At the beginning of the year, I decided it was finally time to fill our empty dining room with a homemade table. I knew I wouldn’t have the strength to handle it on my own and I knew Steve wouldn’t have the time to help me. This is where I volunteered my dad’s services. Yes he lives in Idaho, and no he wasn’t going to come to Arizona to help me. I came up with the brilliant idea to work on the project this summer while I was visiting my parents. My dad was skeptical and started asking logical questions like, “how are you going to get it home?”
I’m a dreamer and questions like that don’t often deter me from a project – I’d figure it out eventually. I started the project while in Idaho this summer with my dad by my side. We used this plan from Ana-white.com. At one point I thought I would be following the plans exactly. But I wanted my table longer…and then I decided I wanted mine wider, I wanted the tabletop to extend more past the legs, I wanted my top to be thicker, I wanted my legs to be chunkier, and before long my table was only loosely based on the plan.
I purchased hard maple from a store out of Boise (each piece varied in width) and we had it planed to the same thickness. While at the wood store, I determined a table wasn’t going to be enough, I also needed a matching bench while I was at it. Once we got the wood home, we went through the painstaking process of figuring out what pieces of wood to use for what parts of the table. We had to rip several pieces of wood to make all the measurements work out properly. We started by laying out the tabletop. Like I said before, every piece differed in width so I layed out the tabletop so the widths varied from one piece to the next. After some serious research online, we determined that we would glue the planks together instead of using pocket screws. We glued three planks at a time – let it dry for several hours, glued three more planks…dry…glue…you get the picture. We used 2x4s clamped on top of the planks as well as below to ensure that the boards stayed level while gluing. We also used clamps to hold the boards tightly together – this process took a lot of clamps! We used enough glue that when clamped it spilled out just a bit. This was easy to scrape off once it dried. After the tabletop was glued together, we squared it up and attached a 4 inch breadboard using pocket screws. We then sanded the whole surface using a belt sander with two different belts and then an orbital sander with two different grit sanding discs. The legs were put together using large 4 1/2 lag bolts – these bolts were later covered with a decorative piece of wood.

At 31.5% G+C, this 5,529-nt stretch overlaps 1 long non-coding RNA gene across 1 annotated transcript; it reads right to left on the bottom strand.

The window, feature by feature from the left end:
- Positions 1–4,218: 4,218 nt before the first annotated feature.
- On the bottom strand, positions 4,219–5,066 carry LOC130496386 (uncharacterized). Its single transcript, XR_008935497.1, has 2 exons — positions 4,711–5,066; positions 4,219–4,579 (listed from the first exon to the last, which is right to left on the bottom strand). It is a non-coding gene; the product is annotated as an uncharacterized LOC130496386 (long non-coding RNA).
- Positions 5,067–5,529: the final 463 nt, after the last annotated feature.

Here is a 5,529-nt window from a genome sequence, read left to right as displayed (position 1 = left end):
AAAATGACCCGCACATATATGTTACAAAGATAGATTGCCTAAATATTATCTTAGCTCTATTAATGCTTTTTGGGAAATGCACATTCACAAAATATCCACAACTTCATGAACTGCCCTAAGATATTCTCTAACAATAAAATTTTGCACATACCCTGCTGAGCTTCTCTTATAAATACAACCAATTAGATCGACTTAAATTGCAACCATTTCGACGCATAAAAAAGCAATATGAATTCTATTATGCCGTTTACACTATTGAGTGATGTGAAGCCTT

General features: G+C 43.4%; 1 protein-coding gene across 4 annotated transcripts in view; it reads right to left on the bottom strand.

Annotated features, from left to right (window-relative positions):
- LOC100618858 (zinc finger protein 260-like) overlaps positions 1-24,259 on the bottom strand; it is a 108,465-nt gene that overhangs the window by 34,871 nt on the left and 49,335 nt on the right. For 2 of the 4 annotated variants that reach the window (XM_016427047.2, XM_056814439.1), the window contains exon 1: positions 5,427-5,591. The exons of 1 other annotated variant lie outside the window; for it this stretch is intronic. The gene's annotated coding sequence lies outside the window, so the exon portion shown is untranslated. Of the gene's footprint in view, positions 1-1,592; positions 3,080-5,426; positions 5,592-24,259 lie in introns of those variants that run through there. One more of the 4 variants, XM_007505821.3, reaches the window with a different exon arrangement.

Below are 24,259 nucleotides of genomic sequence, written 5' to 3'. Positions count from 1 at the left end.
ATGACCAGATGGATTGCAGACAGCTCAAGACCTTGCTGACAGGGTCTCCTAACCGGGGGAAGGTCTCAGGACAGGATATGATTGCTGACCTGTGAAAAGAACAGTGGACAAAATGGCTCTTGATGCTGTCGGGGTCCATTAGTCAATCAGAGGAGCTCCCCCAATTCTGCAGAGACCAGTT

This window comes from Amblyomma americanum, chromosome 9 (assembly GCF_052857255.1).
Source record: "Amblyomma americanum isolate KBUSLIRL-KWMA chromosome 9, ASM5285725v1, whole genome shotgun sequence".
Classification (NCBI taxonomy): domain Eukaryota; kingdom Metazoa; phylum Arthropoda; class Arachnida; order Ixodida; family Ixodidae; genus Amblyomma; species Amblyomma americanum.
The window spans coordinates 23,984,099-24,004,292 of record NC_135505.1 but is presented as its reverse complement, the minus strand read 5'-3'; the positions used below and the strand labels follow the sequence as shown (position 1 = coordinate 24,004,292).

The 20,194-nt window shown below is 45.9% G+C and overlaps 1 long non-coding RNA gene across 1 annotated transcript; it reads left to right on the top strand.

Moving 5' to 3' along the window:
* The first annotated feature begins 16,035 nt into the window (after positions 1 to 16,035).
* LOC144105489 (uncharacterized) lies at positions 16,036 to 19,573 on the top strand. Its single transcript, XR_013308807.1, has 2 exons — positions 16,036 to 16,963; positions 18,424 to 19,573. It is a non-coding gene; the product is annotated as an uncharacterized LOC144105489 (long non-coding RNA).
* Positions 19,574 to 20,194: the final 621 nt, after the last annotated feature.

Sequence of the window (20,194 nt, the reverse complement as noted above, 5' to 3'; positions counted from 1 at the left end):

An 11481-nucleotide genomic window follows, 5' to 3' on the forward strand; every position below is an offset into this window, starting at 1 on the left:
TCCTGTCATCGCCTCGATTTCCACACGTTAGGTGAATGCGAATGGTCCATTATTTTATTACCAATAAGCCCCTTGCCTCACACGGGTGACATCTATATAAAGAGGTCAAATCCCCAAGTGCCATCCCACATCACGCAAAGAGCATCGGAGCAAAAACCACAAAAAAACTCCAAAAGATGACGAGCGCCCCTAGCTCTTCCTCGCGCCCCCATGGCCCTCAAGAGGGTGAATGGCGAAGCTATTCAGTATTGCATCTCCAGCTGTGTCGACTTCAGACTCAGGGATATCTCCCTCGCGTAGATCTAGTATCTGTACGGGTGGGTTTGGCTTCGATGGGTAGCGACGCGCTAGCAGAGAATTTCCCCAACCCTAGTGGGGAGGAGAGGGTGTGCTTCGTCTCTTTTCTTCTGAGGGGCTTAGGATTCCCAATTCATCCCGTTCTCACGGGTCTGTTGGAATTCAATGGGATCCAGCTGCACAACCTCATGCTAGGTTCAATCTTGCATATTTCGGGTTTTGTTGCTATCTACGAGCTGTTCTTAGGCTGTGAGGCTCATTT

Using the same exact method as the table, we created a matching bench.
By this point in the game – my dad is even more skeptical about me getting the table home as I described how I was going to try and attach it to the top of my car. I would keep the legs unattached from the top and create a wooden frame around the table to protect it from any damage – easy peasy right?? I didn’t account for just how heavy a solid wood table would be! Making sure it was protected and safe was a project in itself. Actually getting it on top of my car securely was another battle! I set out on my 17 hour journey with a table strapped to the top of my car – Within the first 45 minutes, I made three stops to adjust, readjust and then stop to purchase more straps to secure it a little better. Luckily – the extra straps was just what it needed to not need to stop again.
Once I got the table home, I proceeded to condition and stain the wood. I did this in our garage in the peak of our Arizona summer. It was hot. Painfully hot. I wanted the table to be really dark which took a lot of coats of Minwax Espresso stain. I finally moved the project inside to finish it up because I couldn’t handle the heat anymore. With more and more stain, I finally got it dark enough. I then used wipe-on poly to seal and protect the surface (I lost count of how many coats but I know it was at least 15! I think it’s going to be protected!)
I then had the pleasure of standing back to admire my (and my father’s) work. It was awesome to not only see the dining room with furniture but to know that I built it. By the time I completed it, it had been a 3 month project – a pregnant belly grows a lot in three months and by the time I was finishing it, I had a hard time leaning to the middle of the table without my belly getting in the way! I love it. I love the color. I love the bench, the chairs. I love that I have another area to display holiday decorations and I love that we have additional seating for family meals. I love it. I love that my dad was willing to help me out and offer up his talents. I love that I’ve completed yet another building project. What should I work on next?!